Today seems like a bacon day. After the usual bus jaunt, I swing by my breakfast spot and swipe the last bacon breakfast sandwich. I head up to the office and post up in the kitchen. I catch up on the usual list — code reviews I didn’t get to yesterday, updates to tasks that require my attention, triaging new bugs. Inevitably, I inform the querying minds where exactly I got my breakfast sando. The technical questions will come later in the day.
When I’m caught up, halfway through breakfast, and fully through my first coffee of the day, I look at my open tasks and see which one I could knock out in an hour before the engineering sync at 11. Looks like there’s a couple of easy bugs that I can tackle: permissions error, missing user field in customer service tool’s configuration, spacing issues on code snippets in one of our resources. I find fixes for two bugs and get one up for code review before it’s time to head into the meeting.
Weekly Engineering Sync.
We have a pretty standard agenda:
- Follow-up on last week’s takeaways
- What’s on tap for this week’s tech talk? 🍻
- Unix Tip of the Week
- Lightning Talks ⚡
- Topic Discussion
No takeaways from last week. We advertise this week's tech talk: Dave is going to talk about encryption and SSL, which I'm pretty stoked about. We go through the tasks on the engineering board, stuff that the product people don't really need to be in the loop about: addressing tech debt, refactoring complicated models, etc. No lightning talks today, but usually those consist of mini tech talks or explaining creative solutions to interesting problems.
Our topic discussion revolves mostly around improving our development environment and local server. In last week's engineering sync we decided it was an issue, and that each engineer should come back with their hypothesis of what the issue might be. This week, we each share our hypotheses, and start spitballing ways to prove or debunk each. With a few ideas thrown around, we decide to come back next week with results of some kind.
We spend the last 5 minutes of the meeting discussing whether this is the right approach to solving our dev environment issues. I liken this to the turtle in the turtle vs. the hare race. I'm corrected that it's actually a tortoise, and I should get my fabled characters straight. We agree that the tortoise approach is the right one for now: small, steady improvements. 🐰🐢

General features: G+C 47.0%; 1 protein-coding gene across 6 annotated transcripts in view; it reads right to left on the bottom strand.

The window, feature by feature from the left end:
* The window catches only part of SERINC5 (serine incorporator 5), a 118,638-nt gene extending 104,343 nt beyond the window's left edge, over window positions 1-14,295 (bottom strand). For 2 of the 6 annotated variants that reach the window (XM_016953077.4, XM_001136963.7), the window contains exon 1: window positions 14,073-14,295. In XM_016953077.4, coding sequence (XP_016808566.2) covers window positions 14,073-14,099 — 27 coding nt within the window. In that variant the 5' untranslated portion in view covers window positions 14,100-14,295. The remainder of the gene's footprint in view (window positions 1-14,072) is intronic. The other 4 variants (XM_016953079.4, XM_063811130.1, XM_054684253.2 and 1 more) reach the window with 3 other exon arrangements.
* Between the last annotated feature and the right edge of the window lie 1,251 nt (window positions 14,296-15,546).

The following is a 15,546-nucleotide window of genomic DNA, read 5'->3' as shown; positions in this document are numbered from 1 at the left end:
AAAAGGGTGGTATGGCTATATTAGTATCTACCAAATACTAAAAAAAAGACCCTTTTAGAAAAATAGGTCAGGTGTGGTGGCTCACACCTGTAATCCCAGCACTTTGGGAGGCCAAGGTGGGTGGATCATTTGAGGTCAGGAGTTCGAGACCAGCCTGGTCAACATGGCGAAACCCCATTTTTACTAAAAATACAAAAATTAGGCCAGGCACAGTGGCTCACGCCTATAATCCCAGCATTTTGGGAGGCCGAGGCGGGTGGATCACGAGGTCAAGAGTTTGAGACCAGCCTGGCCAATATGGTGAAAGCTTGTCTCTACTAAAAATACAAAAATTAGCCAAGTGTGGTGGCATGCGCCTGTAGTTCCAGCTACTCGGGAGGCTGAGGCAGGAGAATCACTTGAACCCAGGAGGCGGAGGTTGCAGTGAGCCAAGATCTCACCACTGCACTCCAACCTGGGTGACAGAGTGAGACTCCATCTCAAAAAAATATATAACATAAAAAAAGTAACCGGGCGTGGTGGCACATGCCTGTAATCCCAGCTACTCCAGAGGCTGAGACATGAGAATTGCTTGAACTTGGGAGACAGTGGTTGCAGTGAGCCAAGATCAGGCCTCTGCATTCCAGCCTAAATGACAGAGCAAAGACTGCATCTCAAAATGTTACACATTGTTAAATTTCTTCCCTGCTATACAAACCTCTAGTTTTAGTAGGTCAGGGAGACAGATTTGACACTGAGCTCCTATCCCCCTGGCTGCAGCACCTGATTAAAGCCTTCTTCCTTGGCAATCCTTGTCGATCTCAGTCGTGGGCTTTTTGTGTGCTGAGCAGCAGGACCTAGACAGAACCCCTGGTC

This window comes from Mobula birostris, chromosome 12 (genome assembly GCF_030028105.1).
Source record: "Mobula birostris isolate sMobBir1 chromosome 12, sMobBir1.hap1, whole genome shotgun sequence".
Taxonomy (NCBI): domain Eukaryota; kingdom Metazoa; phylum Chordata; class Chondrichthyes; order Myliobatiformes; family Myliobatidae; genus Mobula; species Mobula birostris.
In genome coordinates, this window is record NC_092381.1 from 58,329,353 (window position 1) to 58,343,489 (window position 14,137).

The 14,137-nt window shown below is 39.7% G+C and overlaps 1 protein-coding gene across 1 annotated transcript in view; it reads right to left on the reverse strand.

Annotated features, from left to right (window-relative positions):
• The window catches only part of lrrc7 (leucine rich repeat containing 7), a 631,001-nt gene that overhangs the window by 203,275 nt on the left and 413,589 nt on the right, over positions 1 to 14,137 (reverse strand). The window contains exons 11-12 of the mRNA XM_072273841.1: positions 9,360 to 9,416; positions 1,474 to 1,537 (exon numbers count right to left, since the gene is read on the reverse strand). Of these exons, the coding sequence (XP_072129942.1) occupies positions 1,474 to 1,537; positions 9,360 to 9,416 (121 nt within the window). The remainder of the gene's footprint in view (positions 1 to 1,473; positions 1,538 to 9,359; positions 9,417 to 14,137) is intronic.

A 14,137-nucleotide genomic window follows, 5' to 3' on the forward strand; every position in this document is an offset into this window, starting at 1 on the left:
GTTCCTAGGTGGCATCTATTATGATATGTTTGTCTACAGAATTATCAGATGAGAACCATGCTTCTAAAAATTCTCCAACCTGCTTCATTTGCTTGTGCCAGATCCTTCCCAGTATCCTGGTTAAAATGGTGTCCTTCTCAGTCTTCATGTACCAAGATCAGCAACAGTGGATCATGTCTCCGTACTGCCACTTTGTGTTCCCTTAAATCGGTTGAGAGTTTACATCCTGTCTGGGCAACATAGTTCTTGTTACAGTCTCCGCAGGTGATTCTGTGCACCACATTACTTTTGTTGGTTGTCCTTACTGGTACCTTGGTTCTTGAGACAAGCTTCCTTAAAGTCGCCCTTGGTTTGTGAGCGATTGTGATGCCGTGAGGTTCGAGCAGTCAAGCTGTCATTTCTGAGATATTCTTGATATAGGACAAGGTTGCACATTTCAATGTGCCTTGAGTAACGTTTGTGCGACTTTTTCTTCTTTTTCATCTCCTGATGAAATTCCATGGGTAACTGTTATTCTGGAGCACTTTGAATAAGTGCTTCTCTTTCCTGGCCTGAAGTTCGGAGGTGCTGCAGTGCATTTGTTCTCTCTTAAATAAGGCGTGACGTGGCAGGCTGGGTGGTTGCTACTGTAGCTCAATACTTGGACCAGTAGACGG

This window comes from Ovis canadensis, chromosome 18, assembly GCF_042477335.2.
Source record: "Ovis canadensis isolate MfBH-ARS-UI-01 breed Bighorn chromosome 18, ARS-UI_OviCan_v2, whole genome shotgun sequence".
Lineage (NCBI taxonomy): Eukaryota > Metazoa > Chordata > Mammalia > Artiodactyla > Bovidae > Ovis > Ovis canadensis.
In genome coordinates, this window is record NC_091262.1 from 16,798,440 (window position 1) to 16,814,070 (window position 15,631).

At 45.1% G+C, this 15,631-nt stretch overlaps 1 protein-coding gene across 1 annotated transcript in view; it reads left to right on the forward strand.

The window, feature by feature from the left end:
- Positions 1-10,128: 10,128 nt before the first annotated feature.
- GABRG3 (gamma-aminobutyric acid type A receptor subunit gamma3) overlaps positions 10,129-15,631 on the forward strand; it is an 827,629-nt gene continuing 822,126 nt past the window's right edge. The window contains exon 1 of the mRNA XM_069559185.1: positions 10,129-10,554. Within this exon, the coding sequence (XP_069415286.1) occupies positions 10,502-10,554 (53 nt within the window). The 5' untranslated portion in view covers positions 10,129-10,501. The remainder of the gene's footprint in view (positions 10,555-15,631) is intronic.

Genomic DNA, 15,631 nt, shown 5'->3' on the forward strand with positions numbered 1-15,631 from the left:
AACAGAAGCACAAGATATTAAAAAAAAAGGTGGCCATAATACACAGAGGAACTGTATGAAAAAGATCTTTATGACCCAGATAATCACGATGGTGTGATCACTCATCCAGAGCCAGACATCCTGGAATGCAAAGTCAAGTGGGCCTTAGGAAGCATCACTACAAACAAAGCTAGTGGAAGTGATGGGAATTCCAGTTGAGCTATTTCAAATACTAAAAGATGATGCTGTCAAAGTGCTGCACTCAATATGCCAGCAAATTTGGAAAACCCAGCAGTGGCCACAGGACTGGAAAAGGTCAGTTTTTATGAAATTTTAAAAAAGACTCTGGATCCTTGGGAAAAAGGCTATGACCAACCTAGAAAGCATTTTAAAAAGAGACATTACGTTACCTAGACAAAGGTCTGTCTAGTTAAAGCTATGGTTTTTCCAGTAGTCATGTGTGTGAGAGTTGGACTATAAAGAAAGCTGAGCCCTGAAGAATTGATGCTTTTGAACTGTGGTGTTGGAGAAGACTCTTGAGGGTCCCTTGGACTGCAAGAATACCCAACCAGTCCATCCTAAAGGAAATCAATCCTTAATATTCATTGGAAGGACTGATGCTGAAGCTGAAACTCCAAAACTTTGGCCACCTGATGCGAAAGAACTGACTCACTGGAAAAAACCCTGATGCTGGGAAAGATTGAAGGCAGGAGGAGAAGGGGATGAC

Salmon teriyaki for lunch. Easy choice.
People are playing "Meet Yo Team", a game where we pull questions from a jar to learn more about our teammates. The instructions are pretty simple, grab a question out of the jar, ask it to a coworker, profit. Someone asks Ariel where he'd want to live for the rest of his life, if he could pick anywhere. Sounds like we can find him in Tel Aviv for the food, jazz, and diverse culture. Apparently, I need to check out Tel Aviv.
After lunch, it's data time. I'm working on adding a recently added model to various tables in our data warehouse. Since I'm pretty new to working on business intelligence, there's a fair amount that I'm just completely unfamiliar with. It's a great feeling.
While I work on the changes to the repo, I also keep an eye on Slack. Code review questions come up in #engineering channel, La Croix preferences come up in #hq channel, and of course, DogBot (my twitter-integrated slack bot) updates #puppies channel with the latest dog ratings post. 🐶
Joe wants to chat about a possible implementation for a bug he picked up. The bug is due to a hard-coded value in our interview note model. This value doesn't correspond to an existing instance of another model in our database. His proposed fix is to add an association on the interview note model to the this other model. He wants to chat out some details of the switch, so we take to the whiteboard and start drawing boxes and lines.
After the impromptu whiteboarding session, I start thinking about tomorrow's meetings. I need to form some estimates for an upcoming project. The project was proposed as an alternate implementation to improve some of our legacy products, but I need to outline the different stages of the project and how much engineering work is involved in each stage.
I head into my office so I can really concentrate. When I say "my office", I really mean sitting on the couch between the wall and the wheely whiteboard. I start drawing out existing models in our codebase, drawing lines between associations, and determining dependencies. I use another color to draw new boxes and X out lines that won't necessary anymore.
After drawing out the visual breakdown of the necessary changes, I write out all the engineering tasks. I group them by area of codebase, and also determine which ones are dependent on others. They seem to fall into three main categories: prep work, adjustments to our products, and adjustments to the student accounts. I put together a small slide deck to show these three stages, putting the full estimate at 1-2 months.
Solid day. Self five. Time to head out to trivia night and see if the team can place somewhere in the top 3. It's unlikely.